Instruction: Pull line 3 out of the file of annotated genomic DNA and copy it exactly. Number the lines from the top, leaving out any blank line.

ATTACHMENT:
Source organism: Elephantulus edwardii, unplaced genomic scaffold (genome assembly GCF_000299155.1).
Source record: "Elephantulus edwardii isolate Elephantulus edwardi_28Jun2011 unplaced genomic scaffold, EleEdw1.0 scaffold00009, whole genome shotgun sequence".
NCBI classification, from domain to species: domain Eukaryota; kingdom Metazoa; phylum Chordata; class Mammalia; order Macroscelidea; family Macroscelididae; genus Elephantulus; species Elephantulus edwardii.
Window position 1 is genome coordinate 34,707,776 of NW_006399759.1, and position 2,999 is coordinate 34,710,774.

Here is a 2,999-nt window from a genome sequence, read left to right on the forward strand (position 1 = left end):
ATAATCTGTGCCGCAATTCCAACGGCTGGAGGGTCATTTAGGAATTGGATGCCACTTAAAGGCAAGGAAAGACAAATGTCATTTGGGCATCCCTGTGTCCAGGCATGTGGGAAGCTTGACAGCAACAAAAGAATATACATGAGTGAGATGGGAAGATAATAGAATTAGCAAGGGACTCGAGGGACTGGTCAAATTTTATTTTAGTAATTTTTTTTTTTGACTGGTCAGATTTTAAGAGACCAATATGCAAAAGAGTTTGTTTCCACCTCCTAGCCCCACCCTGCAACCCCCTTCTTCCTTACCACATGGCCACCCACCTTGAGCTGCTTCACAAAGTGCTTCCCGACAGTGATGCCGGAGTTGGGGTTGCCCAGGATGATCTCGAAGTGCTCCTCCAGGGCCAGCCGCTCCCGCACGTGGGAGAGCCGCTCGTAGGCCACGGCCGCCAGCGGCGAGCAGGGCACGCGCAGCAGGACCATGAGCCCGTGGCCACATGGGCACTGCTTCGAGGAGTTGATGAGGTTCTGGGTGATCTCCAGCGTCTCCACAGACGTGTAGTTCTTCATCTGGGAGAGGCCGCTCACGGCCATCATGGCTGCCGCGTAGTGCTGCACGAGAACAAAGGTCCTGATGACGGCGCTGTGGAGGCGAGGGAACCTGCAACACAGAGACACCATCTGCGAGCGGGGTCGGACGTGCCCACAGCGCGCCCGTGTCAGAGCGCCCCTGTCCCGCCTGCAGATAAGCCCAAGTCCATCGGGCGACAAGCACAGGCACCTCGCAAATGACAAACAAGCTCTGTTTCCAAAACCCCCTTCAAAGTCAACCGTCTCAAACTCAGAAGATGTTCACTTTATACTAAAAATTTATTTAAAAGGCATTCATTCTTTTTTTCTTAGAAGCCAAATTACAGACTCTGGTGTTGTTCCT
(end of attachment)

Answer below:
NCBI classification, from domain to species: domain Eukaryota; kingdom Metazoa; phylum Chordata; class Mammalia; order Macroscelidea; family Macroscelididae; genus Elephantulus; species Elephantulus edwardii.